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Monday, February 2, 2009

Making a big career change isn't easy, especially if you've got kids to support, a mortgage to pay, and a car to worry about. But if you've got the motivation, you can do it. Here's how.

Tackle the golden question: If you had all the money in the world, what would you be doing with yourself? Don't hold back. This is brainstorming time. Make a list of all the things you'd rather be doing with your time. Your first few answers will probably be something like: Take a tropical vacation, spend more time with the kids, etc. But push your thinking beyond that.
Evaluate your skills and talents. Ask yourself: What am I good at? What do I most enjoy doing? Write down every skill you're capable of. Don't be shy.
Identify transferable skills. After deciding what career best suits you, and have listed all know skills and talents, identify what skills will best transfer over into your new line of work. The longer the list the easier the transition. If you have only a few or no transferable skills, do not be discouraged. Pursue your passion to find happiness.
Think of jobs that allow you to do what you really want to do, at least in some form, and apply your skills and talents every day. Be creative and open-minded.
Conduct informational interviews. Informational interviews are a gem twofold: you get straight talk about your considered profession from actual professionals, and you achieve face time with individuals that possibly have the power to hire you later down the line.-- 17:05, 11 January 2009 (GMT)
6. Consider your financial situation. How much does it cost, on a monthly and annual basis, to support your current standard of living? Are you willing to lower your standard so that you can take a job that pays less?
Make a list of everything you want in your new job, and one of everything you don't.
Browse job descriptions in your desired field. Visit a site like Salary.com to find out how much you can expect to earn in your new career. (However, do realize that Salary.com is NOT the source businesses use to set salaries- they use services that survey other businesses. Salary.com just shows a possible average of salaries and is a decent general place to start for career info.) Also refer to the Occupational Outlook Handbookto see how competitive the job market may be.
Check local schools for courses and programs that may give you an edge. Start taking night classes while you're still at your current job. Establish rapport with your teacher - he or she will prove to be a valuable reference when you're applying for a new job.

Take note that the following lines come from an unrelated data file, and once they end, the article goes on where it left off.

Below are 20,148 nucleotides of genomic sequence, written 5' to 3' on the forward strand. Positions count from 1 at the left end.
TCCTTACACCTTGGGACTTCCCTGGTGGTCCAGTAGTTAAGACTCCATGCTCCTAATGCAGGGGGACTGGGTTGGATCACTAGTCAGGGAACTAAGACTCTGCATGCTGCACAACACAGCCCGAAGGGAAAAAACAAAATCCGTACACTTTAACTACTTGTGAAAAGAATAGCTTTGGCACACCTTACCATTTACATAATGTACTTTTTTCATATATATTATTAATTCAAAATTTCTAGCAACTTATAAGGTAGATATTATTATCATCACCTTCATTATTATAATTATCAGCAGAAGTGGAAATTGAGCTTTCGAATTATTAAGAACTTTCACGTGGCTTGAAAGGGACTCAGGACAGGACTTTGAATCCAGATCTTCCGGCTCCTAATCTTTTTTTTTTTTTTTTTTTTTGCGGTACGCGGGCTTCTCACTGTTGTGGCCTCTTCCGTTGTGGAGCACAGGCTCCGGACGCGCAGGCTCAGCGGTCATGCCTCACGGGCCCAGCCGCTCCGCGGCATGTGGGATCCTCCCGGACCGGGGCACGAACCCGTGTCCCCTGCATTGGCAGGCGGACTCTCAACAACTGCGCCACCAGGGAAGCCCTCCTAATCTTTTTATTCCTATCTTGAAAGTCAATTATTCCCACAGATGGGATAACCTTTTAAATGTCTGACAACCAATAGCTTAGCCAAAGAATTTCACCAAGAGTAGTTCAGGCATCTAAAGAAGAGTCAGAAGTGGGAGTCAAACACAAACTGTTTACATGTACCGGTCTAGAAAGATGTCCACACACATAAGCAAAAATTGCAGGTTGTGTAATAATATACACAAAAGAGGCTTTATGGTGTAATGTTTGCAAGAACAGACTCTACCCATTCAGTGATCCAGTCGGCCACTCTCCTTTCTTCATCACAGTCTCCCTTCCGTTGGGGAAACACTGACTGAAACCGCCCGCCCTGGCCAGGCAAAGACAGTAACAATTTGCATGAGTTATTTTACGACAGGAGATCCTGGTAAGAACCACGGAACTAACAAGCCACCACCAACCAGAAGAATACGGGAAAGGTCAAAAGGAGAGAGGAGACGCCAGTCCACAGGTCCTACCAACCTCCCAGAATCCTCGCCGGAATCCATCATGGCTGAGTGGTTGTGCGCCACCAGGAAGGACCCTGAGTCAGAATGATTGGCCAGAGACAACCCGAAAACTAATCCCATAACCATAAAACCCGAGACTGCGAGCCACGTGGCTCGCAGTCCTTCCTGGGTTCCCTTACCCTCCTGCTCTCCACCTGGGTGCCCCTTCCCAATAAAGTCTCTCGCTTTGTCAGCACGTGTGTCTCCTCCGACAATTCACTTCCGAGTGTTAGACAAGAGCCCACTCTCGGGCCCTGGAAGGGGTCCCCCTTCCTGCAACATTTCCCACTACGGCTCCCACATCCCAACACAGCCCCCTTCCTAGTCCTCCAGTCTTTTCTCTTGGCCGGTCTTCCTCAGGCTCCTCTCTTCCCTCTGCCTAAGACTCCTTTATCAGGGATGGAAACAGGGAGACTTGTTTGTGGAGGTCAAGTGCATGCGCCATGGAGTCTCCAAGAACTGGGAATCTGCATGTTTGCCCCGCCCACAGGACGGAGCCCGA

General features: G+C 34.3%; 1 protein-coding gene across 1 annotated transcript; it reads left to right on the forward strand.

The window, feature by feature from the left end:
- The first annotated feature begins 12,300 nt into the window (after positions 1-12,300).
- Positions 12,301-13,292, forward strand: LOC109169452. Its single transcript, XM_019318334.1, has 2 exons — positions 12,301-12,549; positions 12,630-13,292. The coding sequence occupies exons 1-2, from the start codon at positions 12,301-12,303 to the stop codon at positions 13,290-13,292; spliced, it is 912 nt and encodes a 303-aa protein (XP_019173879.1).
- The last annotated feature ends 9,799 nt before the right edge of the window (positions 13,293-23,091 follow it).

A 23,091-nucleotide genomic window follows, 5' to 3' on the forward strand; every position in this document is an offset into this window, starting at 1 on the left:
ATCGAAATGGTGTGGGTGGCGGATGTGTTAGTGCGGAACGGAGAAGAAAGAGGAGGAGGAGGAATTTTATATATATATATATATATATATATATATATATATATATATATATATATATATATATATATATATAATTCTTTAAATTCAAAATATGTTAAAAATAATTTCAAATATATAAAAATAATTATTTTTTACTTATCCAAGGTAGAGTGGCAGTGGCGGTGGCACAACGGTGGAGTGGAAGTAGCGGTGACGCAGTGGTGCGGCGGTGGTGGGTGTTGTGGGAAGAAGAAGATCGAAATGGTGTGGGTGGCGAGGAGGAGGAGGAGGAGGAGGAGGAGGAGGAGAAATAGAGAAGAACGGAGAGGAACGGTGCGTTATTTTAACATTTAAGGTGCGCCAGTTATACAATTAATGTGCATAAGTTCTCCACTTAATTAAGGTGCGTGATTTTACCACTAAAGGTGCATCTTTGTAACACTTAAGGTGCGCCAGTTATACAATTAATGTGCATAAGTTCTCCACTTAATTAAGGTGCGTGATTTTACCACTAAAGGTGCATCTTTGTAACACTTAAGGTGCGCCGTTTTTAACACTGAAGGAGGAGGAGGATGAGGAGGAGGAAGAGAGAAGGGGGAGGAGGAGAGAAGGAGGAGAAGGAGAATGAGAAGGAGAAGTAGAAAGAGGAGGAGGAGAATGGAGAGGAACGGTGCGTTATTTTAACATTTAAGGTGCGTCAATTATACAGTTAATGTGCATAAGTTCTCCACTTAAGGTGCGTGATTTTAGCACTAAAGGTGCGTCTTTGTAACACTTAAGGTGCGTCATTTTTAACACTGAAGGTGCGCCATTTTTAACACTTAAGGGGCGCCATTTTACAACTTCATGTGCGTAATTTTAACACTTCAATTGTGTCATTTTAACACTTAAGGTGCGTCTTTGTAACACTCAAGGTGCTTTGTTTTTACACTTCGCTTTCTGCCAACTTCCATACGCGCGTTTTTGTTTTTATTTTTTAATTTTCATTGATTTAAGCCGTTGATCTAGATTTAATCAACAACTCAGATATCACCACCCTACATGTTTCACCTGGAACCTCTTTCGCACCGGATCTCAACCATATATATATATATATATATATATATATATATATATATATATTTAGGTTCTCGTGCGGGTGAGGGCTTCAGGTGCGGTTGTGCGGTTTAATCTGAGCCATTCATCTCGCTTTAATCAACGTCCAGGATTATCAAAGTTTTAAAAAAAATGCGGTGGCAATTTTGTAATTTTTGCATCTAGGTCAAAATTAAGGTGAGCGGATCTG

Volunteer for organizations related to your desired career. For example, if you want to work in architecture, volunteer for Habitat for Humanity, which builds houses for disadvantaged families. You get experience, and they get a helping hand!
Network. Talk to people in your desired field. Explain your situation. Ask them for advice. Give them your contact information. If what they say is true - "It's not what you know, it's who you know" - then cover all your bases in this department.
Save enough money to support yourself for 3-6 months, or however long you think it'll take to find a job in your new career that will support you adequately.
Write a new resume. Make sure you include your objectives (based on step 1), education (step 6) and relevant experience (step 7). See also How to Write a Resume.
Start your job search and good luck!

Most people's deepest vocational passions fall within three categories: teaching, healing, and creating. If your focus in your career is on doing one of these three things, you're far more likely to draw satisfaction from your job.
Having a spouse with a steady job makes switching careers a lot easier, but is by no means necessary. You should, however, seek the moral support of friends and family.
Consider donating your time for free if your new chosen profession enables this, to help you gain some experience and meet people in the field.
Consider shifting roles within your workplace to give you a more rewarding experience.

Consider your present career and the amount of time you need to retire. It may be better to stick with the job you have, retire a bit early, then take up something more rewarding. Bailing out early when you have a good retirement plan may compromise some of your other goals.


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